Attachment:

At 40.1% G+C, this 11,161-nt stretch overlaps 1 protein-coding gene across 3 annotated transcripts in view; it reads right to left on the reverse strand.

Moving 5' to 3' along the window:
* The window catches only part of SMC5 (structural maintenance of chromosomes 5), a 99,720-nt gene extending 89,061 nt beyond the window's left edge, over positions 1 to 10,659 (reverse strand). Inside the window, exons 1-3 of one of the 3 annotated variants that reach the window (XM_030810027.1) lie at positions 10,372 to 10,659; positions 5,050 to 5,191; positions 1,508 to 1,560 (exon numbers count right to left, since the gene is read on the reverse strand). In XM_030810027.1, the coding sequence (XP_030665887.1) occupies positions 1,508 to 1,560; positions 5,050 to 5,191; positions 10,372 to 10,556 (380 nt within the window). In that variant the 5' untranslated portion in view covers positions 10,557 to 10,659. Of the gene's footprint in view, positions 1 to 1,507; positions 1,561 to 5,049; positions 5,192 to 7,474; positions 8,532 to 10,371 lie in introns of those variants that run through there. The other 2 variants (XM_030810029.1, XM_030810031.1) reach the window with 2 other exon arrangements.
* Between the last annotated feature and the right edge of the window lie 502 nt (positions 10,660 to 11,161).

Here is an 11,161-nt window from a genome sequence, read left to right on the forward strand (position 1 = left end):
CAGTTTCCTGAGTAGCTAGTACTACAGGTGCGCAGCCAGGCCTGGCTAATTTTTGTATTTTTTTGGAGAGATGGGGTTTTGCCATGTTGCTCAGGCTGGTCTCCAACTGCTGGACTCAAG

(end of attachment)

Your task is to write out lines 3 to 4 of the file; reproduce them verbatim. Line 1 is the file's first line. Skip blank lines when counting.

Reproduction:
* The window catches only part of SMC5 (structural maintenance of chromosomes 5), a 99,720-nt gene extending 89,061 nt beyond the window's left edge, over positions 1 to 10,659 (reverse strand). Inside the window, exons 1-3 of one of the 3 annotated variants that reach the window (XM_030810027.1) lie at positions 10,372 to 10,659; positions 5,050 to 5,191; positions 1,508 to 1,560 (exon numbers count right to left, since the gene is read on the reverse strand). In XM_030810027.1, the coding sequence (XP_030665887.1) occupies positions 1,508 to 1,560; positions 5,050 to 5,191; positions 10,372 to 10,556 (380 nt within the window). In that variant the 5' untranslated portion in view covers positions 10,557 to 10,659. Of the gene's footprint in view, positions 1 to 1,507; positions 1,561 to 5,049; positions 5,192 to 7,474; positions 8,532 to 10,371 lie in introns of those variants that run through there. The other 2 variants (XM_030810029.1, XM_030810031.1) reach the window with 2 other exon arrangements.
* Between the last annotated feature and the right edge of the window lie 502 nt (positions 10,660 to 11,161).